16. While I did find Jane McGonigal’s talk really interesting, the things she was saying in her introduction made me feel quite the opposite of the point she was trying to make. When talking about the photograph of the “gamer face”, she talked about how positive and great this photograph was for the gaming community.

    However, I know that face. I make that face. That face, while positive for me, doesn’t mean I’m going to save the world. I’ve mentioned this a lot throughout all of our class discussions, but, at least for me, play is not about interacting with the outer world, but getting into touch with my inner world. When I’m in a dark room with a bright screen and my entire being is absorbed into the pixels in front of me, I am one with the game and am no longer thinking about anything going on around me. I am engrossed into a world of fantasy, and the only thinking I am doing has nothing to do with the world around me; it has to do with my inner person and who I am becoming as I play the game. A lot of gameplay is meditation, and while a person can come out of gameplay a better, stronger person, that meditative state is still only reached through just that; meditation. And this meditative gaming state is different for everybody, but being completely engrossed in a game is still the only way they will reach that zen state.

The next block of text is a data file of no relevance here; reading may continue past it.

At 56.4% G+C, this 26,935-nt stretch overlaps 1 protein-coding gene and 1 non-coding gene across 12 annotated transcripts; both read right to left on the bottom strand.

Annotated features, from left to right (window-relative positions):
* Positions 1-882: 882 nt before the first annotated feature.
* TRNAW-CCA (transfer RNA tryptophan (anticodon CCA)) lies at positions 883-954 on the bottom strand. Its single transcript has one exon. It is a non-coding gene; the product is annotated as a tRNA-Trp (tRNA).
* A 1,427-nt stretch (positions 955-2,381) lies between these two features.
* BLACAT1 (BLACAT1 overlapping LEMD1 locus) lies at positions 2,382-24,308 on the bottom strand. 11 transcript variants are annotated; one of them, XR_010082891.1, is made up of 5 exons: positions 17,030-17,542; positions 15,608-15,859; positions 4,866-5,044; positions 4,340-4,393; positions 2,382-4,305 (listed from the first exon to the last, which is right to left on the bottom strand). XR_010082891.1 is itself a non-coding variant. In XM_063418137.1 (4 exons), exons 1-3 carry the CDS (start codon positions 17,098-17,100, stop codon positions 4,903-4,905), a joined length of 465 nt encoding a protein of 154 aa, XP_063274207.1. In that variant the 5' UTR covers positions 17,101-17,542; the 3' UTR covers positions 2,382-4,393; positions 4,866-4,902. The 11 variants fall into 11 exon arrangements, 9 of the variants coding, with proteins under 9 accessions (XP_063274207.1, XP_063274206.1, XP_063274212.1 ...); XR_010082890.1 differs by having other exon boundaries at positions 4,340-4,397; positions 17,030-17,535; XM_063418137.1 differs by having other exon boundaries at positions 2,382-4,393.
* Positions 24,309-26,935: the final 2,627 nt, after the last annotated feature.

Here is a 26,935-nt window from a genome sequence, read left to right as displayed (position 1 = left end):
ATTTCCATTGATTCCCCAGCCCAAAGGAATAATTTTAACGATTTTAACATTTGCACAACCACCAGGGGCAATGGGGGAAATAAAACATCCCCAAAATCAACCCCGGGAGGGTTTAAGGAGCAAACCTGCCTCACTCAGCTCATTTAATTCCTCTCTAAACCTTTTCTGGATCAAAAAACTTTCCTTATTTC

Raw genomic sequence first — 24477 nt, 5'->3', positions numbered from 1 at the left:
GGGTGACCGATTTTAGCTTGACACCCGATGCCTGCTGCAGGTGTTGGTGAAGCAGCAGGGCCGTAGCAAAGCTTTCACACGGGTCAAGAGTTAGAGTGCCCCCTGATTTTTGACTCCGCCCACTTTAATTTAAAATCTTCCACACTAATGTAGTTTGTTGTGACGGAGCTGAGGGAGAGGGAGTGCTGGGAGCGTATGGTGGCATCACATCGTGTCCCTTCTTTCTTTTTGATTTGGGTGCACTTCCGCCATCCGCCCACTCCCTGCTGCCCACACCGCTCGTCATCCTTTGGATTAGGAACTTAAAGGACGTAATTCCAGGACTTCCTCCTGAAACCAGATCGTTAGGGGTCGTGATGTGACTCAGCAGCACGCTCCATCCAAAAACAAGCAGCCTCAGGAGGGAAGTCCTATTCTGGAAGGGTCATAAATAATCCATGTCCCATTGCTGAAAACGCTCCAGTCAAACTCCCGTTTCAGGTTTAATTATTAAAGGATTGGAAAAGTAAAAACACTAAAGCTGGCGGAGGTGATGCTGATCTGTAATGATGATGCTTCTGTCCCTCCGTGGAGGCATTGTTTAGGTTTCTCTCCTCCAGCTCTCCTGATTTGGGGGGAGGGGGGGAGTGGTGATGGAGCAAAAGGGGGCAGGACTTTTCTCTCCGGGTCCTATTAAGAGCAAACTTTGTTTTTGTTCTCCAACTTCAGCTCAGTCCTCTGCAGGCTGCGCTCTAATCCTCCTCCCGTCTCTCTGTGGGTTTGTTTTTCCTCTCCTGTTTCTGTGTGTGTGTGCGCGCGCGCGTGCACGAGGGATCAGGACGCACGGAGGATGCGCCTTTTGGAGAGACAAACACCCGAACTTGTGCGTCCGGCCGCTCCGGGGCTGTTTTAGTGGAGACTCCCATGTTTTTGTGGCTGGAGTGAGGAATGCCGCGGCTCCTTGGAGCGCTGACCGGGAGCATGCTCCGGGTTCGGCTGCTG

Social aspects of games do help to develop communities, but for the most part, when a person is playing World of Warcraft, they are still in this zenlike mode on their own personal computer, by themselves, “talking” with another person’s text on a screen. Their social interaction is extremely limited, and this allows the player to continue to stay in their own mind, staying completely absorbed in the gameplay. Gamers and games can change the world, but with the way gameplay is right now, there still needs to be a huge change in the social aspect of gaming.